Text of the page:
I’m not advocating that you take up extreme adventures. The Chicken Wire is a metaphor for the fear that can dissuade us from experiencing new things. Discomfort and fear tell us where our boundaries are. I urge you to nudge those boundaries and cultivate your curiosity. Embracing firsts is a brilliant way of creating confidence and living large.

Two – failure is our best teacher. It’s often the fear of failure that dissuades us from trying new stuff. Glenn told me that 95% of people fail their first attempt at the Chicken Wire. That didn’t stop me from having a go. Failure gives us a good indication of whether we want to pursue something after our first attempt. If we feel like trying again it tells us where we need work. We can learn far more from failure than from success.

I failed at the Chicken Wire. I was up there gyrating like Elvis, never more than an arm’s length from the starting pole and couldn’t… no, wouldn’t, go any further. Glenn gave me all the encouragement he could muster but I just didn’t have it on the day. Henry Ford once said ‘Whether you think you can or think you can’t, you’re right.’ On this windy day in Taupo I thought I couldn’t. And I didn’t.

I asked Glenn to let me down on the safety rope. He said I’d already let myself down.

He was only partially right. My ego was bruised but I have learned how to learn from failure. analyse what went well, what didn’t, and how I can do things differently next time. I often write these things down. I’ll study, consult experts if necessary, perhaps even rehearse. The next attempt may result in some degree of dissatisfaction (the definitions of success and failure are a very personal thing) but I’ll be steps closer to success.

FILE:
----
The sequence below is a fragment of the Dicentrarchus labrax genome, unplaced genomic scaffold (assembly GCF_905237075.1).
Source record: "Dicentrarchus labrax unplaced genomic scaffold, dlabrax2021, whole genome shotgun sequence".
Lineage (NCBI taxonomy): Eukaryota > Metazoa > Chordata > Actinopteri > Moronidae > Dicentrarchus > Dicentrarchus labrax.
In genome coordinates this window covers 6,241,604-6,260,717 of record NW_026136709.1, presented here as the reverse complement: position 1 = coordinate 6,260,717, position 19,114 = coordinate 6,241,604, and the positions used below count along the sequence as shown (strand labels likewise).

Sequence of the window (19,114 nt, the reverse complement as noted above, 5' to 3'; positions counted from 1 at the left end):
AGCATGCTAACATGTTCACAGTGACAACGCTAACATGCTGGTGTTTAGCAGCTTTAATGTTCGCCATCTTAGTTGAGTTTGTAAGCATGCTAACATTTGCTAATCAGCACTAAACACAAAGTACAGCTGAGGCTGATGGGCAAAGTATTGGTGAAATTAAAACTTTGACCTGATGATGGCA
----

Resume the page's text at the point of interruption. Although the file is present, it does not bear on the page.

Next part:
A Palmerston North taxi driver captured the failure-as-teacher concept for me several years ago. Driving to town from the airport an incredible solo from his favourite blues guitarist wailed from his stereo like a lonely tomcat at midnight. I said ‘Wow, that must be hard to play.’ He said, ‘It’s only hard the first thousand times, mate.’ Try-fail-learn-repeat.

Channelled correctly, failure, or maybe more appropriately, dissatisfaction, can be a powerful motivator and teacher. I call it learning by burning.

Three – confidence has a shelf life. What words do we use about confidence? We build it. We gain it. We lose it. We renew it.

We don’t buy it. We don’t borrow it. It’s not instant. We build it. For me that means I can grow mine by developing an ethic of choosing challenge at some level – sometimes small, sometimes large. Confidence is like fitness – it can be trained and regular exercise keeps it strong.

Haven’t played the piano in months, maybe years? And how is it when you finally get back to the bench? Good? Perhaps. How good? Golfers, you know how fleeting confidence can be. I get a lesson in the longevity of confidence whenever I go to America and get behind a left-hand drive vehicle. Other motorists should be scared. Very scared. I am.

The credo for confidence: use it or lose it.

When I’m in Taupo I like to go to Rock ‘n Ropes and watch Glenn Abel work with people. He gets them to do amazing tricks. They face their fears. They walk the wire. In so doing they discover how amazing they can be.

French author Anais Nin said ‘Life either expands or contracts in proportion to one’s courage.’

Too true. Don’t be chicken. Find your wire and walk it.